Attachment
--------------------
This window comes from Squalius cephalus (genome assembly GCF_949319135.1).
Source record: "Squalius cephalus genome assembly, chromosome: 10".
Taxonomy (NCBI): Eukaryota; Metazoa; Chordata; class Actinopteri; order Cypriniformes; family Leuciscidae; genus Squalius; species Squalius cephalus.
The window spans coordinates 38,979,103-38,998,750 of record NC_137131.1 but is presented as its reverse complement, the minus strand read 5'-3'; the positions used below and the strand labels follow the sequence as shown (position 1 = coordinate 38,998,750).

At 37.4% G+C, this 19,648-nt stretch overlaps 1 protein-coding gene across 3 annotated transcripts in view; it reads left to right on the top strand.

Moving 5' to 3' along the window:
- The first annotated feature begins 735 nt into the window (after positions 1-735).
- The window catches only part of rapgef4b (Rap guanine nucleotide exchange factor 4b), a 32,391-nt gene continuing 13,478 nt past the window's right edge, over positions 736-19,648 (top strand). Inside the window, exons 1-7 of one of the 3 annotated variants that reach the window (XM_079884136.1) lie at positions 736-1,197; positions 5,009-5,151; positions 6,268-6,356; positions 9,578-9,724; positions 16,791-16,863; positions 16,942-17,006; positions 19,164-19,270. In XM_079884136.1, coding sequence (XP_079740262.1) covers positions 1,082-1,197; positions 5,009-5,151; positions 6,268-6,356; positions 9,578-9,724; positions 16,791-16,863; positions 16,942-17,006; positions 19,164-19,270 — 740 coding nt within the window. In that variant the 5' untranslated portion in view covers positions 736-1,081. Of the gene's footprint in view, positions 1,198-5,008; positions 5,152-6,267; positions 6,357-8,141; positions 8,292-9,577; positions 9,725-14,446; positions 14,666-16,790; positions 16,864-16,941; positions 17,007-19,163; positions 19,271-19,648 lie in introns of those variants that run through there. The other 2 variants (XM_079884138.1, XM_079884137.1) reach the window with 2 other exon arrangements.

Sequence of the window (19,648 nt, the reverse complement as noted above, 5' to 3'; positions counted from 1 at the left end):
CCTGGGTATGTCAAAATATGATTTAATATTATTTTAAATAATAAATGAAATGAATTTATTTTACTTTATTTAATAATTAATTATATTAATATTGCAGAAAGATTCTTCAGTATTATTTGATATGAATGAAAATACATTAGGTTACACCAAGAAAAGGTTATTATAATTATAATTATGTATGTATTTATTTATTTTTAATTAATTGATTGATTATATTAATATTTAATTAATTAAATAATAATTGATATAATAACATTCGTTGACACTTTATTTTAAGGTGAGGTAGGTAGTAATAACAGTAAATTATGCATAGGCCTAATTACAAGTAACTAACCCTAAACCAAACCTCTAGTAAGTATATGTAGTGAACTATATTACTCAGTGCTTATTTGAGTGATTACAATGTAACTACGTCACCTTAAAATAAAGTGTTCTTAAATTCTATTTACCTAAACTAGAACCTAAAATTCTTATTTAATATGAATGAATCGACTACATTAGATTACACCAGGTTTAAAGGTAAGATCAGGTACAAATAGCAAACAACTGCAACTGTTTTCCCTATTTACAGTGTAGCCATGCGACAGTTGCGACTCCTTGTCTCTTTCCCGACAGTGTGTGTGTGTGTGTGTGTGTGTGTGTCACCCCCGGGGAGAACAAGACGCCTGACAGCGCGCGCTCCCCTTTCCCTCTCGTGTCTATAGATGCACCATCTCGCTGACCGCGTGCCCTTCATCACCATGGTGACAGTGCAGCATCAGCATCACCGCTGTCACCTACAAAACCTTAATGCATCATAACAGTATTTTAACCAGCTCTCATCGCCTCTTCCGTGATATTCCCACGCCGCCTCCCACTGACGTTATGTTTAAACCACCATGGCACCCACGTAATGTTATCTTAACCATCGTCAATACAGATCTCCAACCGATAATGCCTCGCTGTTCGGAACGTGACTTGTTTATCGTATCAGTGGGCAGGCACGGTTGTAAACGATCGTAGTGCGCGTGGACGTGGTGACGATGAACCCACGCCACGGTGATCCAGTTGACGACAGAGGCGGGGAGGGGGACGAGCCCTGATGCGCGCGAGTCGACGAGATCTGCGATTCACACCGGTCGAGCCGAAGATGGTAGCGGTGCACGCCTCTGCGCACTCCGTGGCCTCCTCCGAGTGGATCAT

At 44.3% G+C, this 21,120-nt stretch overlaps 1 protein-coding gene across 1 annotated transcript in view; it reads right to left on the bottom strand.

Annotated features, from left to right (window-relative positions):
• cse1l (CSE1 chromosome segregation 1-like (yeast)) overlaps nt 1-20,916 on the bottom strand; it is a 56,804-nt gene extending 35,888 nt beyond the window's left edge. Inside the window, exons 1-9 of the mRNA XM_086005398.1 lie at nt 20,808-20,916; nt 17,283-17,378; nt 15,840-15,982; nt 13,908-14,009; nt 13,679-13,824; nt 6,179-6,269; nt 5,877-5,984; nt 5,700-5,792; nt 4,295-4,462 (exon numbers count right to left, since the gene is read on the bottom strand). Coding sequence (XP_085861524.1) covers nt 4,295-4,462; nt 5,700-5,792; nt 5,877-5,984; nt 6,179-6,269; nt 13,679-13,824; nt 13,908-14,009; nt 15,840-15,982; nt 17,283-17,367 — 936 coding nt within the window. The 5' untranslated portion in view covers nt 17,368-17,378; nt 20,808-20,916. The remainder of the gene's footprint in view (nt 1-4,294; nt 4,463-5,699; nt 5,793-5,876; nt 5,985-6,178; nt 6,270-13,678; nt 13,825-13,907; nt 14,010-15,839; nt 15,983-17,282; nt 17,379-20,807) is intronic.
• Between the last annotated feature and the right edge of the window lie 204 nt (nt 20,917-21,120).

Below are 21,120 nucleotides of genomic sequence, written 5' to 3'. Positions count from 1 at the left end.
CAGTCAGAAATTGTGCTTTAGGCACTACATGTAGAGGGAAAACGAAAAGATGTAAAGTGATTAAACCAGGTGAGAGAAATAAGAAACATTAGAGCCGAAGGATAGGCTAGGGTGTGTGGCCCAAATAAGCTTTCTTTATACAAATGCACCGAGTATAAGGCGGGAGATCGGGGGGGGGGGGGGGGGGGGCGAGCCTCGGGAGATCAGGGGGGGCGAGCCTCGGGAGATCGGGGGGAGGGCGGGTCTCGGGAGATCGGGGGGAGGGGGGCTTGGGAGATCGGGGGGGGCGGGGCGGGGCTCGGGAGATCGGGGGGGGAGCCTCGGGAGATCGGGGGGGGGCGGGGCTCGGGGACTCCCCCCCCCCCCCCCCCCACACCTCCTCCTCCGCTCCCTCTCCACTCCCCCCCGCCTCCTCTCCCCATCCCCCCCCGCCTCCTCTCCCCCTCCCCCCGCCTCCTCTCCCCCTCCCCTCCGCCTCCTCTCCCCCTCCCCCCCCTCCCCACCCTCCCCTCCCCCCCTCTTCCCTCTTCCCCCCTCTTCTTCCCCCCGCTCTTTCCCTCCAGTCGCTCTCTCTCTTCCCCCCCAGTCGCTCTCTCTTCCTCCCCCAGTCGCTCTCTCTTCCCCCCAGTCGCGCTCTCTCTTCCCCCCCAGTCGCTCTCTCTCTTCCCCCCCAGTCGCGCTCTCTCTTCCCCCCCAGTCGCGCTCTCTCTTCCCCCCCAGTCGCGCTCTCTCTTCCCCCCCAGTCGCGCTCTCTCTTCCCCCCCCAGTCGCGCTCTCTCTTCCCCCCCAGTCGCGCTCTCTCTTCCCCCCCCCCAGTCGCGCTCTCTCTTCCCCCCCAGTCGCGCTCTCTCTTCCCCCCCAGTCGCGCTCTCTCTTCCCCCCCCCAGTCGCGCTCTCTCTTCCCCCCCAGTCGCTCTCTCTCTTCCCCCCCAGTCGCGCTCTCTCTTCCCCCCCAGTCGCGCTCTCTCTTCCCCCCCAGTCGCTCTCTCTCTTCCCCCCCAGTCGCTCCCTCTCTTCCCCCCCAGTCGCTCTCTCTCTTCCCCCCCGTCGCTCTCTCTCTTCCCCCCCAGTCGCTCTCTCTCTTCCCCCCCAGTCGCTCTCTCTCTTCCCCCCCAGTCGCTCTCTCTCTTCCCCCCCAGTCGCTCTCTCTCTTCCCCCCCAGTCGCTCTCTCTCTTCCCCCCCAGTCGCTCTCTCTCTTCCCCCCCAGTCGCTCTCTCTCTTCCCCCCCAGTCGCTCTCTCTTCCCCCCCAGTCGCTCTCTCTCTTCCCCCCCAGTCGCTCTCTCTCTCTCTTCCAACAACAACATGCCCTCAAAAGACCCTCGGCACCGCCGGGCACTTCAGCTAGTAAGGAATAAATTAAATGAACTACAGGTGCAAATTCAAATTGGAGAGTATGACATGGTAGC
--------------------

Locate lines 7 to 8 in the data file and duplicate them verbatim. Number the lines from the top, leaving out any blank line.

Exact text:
- The first annotated feature begins 735 nt into the window (after positions 1-735).
- The window catches only part of rapgef4b (Rap guanine nucleotide exchange factor 4b), a 32,391-nt gene continuing 13,478 nt past the window's right edge, over positions 736-19,648 (top strand). Inside the window, exons 1-7 of one of the 3 annotated variants that reach the window (XM_079884136.1) lie at positions 736-1,197; positions 5,009-5,151; positions 6,268-6,356; positions 9,578-9,724; positions 16,791-16,863; positions 16,942-17,006; positions 19,164-19,270. In XM_079884136.1, coding sequence (XP_079740262.1) covers positions 1,082-1,197; positions 5,009-5,151; positions 6,268-6,356; positions 9,578-9,724; positions 16,791-16,863; positions 16,942-17,006; positions 19,164-19,270 — 740 coding nt within the window. In that variant the 5' untranslated portion in view covers positions 736-1,081. Of the gene's footprint in view, positions 1,198-5,008; positions 5,152-6,267; positions 6,357-8,141; positions 8,292-9,577; positions 9,725-14,446; positions 14,666-16,790; positions 16,864-16,941; positions 17,007-19,163; positions 19,271-19,648 lie in introns of those variants that run through there. The other 2 variants (XM_079884138.1, XM_079884137.1) reach the window with 2 other exon arrangements.